My only gripe now with the Cycle wings is that the repeaters do look rather crap. I think I might remove those at some point in the future If I can but they will have to remain on the car until after the IVA. I think they look particularly garish on a White car but c'est la vie!

And that's pretty much it done for the moment. Think I might give it a polish later in the week but other than that it's good enough to be sent off to Caterham. I'll update again once I hear about how the post build check goes and whether I eventually get my requested IVA date off VOSA.

Sunday 15 September 2013

Day 15 (Full day)

OK, been a while since I updated the blog, mainly because I've been busy with a few other things and as a result work on the car has had to take a bit of a backseat. I managed to get one evening last week to work on it and all of today. Quite pleased with the progress actually so here's what i've been up to.

Indicator Pods

I started by getting to grips with the lights. Both the front Indicator Pods and the front headlights still needed to be fitted. First up it was the Indicator pods. The instructions in the guide are actually pretty good at explaining what to do here. Its best to start by fitting the rubber edging around the underside of the pod. I didn't do this but I think If i were to do it again, I'd probably apply some glue to the edge of the pod before applying the strip. Especially around the back of the pod where the cut away is, the edging likes to lift off. I found the hardest part of putting the pods together was actually getting to the backside of the bolts so that I could hold the nuts in place whilst I screwed the indicator light platforms into the pods from the front. Here is a pic of the solution I found which worked best. To be honest the one I'm doing up isn't that difficult to reach but there is one right at the back which is tough to get a socket onto.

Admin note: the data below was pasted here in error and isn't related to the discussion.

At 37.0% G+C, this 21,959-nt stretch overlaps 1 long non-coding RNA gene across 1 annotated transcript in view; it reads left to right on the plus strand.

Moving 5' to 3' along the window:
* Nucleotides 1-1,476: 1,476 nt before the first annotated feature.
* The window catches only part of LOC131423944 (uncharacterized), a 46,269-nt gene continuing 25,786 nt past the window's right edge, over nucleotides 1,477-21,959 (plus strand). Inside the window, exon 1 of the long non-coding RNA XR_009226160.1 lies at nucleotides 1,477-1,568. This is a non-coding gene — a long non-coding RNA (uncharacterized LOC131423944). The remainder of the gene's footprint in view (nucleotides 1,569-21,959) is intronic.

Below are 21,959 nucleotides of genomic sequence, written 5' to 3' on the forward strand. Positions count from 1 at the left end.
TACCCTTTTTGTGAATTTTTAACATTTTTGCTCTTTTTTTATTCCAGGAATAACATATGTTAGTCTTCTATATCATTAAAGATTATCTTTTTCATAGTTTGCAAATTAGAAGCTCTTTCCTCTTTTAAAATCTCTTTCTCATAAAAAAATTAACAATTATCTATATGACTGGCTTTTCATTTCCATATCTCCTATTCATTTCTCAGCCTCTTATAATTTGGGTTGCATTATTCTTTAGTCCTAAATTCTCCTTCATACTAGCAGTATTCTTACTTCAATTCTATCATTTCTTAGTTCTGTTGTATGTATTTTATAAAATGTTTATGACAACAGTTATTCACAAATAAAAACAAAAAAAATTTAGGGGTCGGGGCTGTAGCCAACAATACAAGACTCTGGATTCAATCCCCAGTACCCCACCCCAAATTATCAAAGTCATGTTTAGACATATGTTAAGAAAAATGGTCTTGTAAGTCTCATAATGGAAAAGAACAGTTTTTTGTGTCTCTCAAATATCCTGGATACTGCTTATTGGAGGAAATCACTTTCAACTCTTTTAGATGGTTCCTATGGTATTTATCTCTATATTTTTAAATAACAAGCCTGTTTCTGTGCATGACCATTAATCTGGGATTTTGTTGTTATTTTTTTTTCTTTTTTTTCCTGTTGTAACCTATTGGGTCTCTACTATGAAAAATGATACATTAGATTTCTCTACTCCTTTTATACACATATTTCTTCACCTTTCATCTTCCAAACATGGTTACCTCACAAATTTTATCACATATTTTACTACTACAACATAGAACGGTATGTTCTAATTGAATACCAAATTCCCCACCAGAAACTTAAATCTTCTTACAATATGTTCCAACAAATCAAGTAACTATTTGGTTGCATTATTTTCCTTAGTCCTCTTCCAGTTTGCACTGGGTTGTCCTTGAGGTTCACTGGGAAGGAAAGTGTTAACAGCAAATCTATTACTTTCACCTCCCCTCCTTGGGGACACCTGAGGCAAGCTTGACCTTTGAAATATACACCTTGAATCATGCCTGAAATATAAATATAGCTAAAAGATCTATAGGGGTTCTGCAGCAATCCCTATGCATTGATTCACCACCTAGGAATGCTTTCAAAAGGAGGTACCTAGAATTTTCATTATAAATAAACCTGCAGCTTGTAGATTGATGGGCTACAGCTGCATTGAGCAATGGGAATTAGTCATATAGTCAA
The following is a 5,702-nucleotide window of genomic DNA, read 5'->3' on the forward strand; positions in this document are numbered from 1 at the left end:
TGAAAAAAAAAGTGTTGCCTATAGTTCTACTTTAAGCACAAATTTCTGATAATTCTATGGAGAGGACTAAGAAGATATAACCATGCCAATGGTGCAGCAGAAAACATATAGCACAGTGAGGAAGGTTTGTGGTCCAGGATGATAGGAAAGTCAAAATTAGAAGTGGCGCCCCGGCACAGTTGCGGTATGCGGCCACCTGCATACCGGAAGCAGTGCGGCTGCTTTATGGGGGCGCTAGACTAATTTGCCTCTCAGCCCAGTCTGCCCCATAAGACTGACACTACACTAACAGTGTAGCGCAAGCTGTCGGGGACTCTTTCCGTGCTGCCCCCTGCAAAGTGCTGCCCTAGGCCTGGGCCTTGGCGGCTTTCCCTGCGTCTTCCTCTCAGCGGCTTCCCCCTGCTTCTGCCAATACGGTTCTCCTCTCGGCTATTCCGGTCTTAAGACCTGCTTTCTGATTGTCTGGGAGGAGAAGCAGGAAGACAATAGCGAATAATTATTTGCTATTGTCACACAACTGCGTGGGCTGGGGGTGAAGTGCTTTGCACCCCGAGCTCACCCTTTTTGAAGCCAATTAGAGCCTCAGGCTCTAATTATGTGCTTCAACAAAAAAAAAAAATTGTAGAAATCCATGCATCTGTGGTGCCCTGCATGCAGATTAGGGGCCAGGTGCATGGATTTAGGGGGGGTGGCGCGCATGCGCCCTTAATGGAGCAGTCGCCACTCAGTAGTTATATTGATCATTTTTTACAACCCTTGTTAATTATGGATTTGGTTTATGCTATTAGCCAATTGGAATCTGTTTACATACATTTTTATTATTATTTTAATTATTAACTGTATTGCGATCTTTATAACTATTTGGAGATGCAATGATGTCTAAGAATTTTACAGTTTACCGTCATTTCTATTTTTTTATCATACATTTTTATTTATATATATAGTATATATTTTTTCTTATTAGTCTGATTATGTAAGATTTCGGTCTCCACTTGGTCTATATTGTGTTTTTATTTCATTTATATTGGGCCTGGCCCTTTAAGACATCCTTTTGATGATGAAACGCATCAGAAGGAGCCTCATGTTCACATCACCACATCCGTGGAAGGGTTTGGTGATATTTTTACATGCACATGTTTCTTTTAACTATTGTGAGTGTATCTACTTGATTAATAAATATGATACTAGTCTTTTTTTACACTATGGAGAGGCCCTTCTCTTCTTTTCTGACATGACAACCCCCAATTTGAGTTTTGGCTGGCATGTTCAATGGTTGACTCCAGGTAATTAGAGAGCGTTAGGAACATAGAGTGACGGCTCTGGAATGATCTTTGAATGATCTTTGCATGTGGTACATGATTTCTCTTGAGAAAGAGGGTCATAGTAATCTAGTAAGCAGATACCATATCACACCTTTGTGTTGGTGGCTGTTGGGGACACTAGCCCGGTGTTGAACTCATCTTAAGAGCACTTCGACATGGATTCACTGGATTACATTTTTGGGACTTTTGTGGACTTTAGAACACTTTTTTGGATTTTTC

Assembling the Indicator Pod

Front Headlights

With the pods done, I then moved on to fitting the headlights. The headlights come assembled so the first step was to remove the glass and then take off the electrical connectors that power the headlight and sidelight respectively. This then leaves you with the headlight pod with a threaded stainless tube at the bottom. This should be fed downwards, through the indicator pod and through into the hole at the top of the headlight bracket. All of the wires for the headlight pass down through the middle of the threaded tube. Once through the bracket, a big nut screwed on from the bottom holds it all together.

Assembling the headlights

By this point I thought I was doing pretty well and could see that the headlights would be finished imminently. After all, there was just the wiring to do which couldn't be that hard could it?